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Memoirs are my favorite genre. What better way is there to really walk in the shoes of a person whose culture and life are different than yours? Many times, the issues faced are familiar and we can relate. Sometimes they are so foreign, we can not even imagine living the character’s life. But what if we learn to understand and have empathy for those whose life experience is not at all ours? That is the power of a memoir and especially BIPOC memoirs.
A Dream Too Big by Caylin Louis Moore
At first glance Moore’s story of his journey from the streets of Compton to Oxford may sound like one we have heard before. He quickly pulls the reader into the real struggles of navigating the streets of Compton. Just walking to school took street strategy and skill and Moore went hungry more days than not. He dedicates himself to using his love of academics and talent for football as his path out of the hood. My heart was full of hope after reading this story of determination, faith, and resilience.
The Dragons, the Giant, the Women: A Memoir by Wayétu Moore
This is a memoir that will stay with the reader long after the last page. When she was 5, Wayetu’s mother left to go to America to seek education, leaving her, her sisters and father behind. As the Liberian Civil War hits, the family flees by foot to the village of Lai. Their journey is filled with danger and suspense around every corner. There are more struggles in store for Moore as their escape leads to building a life in Texas as a Black girl and immigrant. She struggled to fit into a world culturally different and full of prejudice and cruelty. It is a story of family, love, and resilience. It is both memorable and magical.
The Beauty in Breaking by Michele Harper
I found this to be a deep and meaningful memoir. Michelle, an African American ER Physician, takes the reader on her journey through childhood growing up with an abusive father. Just as she is graduating from medical school her marriage ends. Thus, begins her new life, in a new city at a new hospital. She takes the reader along with her on each of her cases. She discovers something new about her own healing as she heals each of her patients. She also shares the “brokenness’ in the system, including racism and gender inequality. In the end it is a narrative about the beauty in the breaking points of life.
Born A Crime by Trevor Noah
Trevor’s story about growing up in South Africa is sad, funny, and educational. Trevor and his mother lived in fear as it was a crime to be born to a black mother and white father. He tells story after story of challenges he faced as a child in school and his neighborhood of not fitting in with blacks, whites, or coloreds. His mother is smart, loving, and sometimes funny as she took her faith to the extreme. Poverty, violence, and abuse are a common thread that runs throughout his childhood. In the end you will know who Trever Noah is and what it was like to live in South Africa in the age of Apartheid. See more African diaspora literature picks.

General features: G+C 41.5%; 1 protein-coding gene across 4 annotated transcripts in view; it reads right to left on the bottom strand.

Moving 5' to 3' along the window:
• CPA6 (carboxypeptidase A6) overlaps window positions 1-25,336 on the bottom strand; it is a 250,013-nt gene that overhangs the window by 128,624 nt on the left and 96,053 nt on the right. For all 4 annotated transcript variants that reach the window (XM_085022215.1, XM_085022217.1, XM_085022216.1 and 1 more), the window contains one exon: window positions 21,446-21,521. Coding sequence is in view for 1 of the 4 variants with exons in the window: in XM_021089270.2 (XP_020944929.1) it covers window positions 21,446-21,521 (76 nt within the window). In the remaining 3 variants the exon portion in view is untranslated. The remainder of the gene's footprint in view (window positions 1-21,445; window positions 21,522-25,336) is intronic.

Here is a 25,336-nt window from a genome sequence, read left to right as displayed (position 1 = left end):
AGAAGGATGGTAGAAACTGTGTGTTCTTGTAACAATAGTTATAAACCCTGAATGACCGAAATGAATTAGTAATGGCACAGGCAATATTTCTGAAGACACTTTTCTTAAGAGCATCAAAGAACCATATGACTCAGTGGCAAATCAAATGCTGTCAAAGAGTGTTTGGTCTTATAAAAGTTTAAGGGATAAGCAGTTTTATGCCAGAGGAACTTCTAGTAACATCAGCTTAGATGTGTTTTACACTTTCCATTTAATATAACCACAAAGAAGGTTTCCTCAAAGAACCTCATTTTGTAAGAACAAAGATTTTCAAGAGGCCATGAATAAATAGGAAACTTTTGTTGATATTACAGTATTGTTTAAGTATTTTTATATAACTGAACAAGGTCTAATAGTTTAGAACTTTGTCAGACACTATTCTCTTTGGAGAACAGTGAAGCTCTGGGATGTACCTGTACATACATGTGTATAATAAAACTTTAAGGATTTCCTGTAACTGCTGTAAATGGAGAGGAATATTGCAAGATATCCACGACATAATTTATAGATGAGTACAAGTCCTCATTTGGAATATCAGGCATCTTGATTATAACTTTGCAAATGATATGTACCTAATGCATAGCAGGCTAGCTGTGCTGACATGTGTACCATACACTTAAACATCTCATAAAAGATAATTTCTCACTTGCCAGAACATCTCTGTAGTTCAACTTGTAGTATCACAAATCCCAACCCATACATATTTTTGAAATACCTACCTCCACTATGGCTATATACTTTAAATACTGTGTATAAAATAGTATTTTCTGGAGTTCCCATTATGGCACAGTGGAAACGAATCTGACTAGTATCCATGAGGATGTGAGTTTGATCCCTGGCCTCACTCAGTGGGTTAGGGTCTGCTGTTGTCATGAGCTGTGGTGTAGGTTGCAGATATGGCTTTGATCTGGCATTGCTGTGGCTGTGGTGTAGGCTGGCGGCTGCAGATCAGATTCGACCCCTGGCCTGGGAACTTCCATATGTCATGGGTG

The Undocumented Americans by Karla Cornejo Villavicencio
The author brilliantly combines her factual accounts of Latinx immigrants with intimate stories that connect the reader to real people. Villavicencio also gives an intimate look into her life as one of the 1st undocumented immigrants to graduate from Harvard. The accounts of how immigrants risk their mental, physical health, and even their lives working to clean up ground zero, were especially touching. This story shines a light on the hidden lives of immigrants and the constant fear and threat of deportation. It is an important look at real people with real stories.
The Sun Does Shine by Anthony Ray Hinton
Get ready for a book “hangover” after this one! To hear the story told by Anthony Ray Hinton is life changing. One cannot help but question a system that sentences a man to death with little to no legitimate evidence. The fact that the sentence stuck because Hinton was poor and black is cause for sadness and anger. Against all odds Hinton kept his faith and kept fighting while serving 30 years for a crime he did not commit. Hinton’s compassion and hope were a light for other prisoners on death row and he even started a book club for fellow inmates. His mother’s words of wisdom still stick with me, “I could get angry or I could have faith, it’s always a choice”
Heavy by Kiese Laymon
Heavy is an appropriate title in more ways than one. The topic is heavy and not an easy read at times. Much of his story centers around his relationship with his mother. The contradictions of their relationship caused him great confusion. A mother that was brilliant, respected and that both loved him and hurt him physically and emotionally. A central theme in his life was the power and destruction of addiction in his life and those he loved. The addiction took many forms including food, weight loss and gambling. His writing is amazing, and he dispersed laugh out loud humor throughout. This is one not to be missed.
See our list of anti-racist books.
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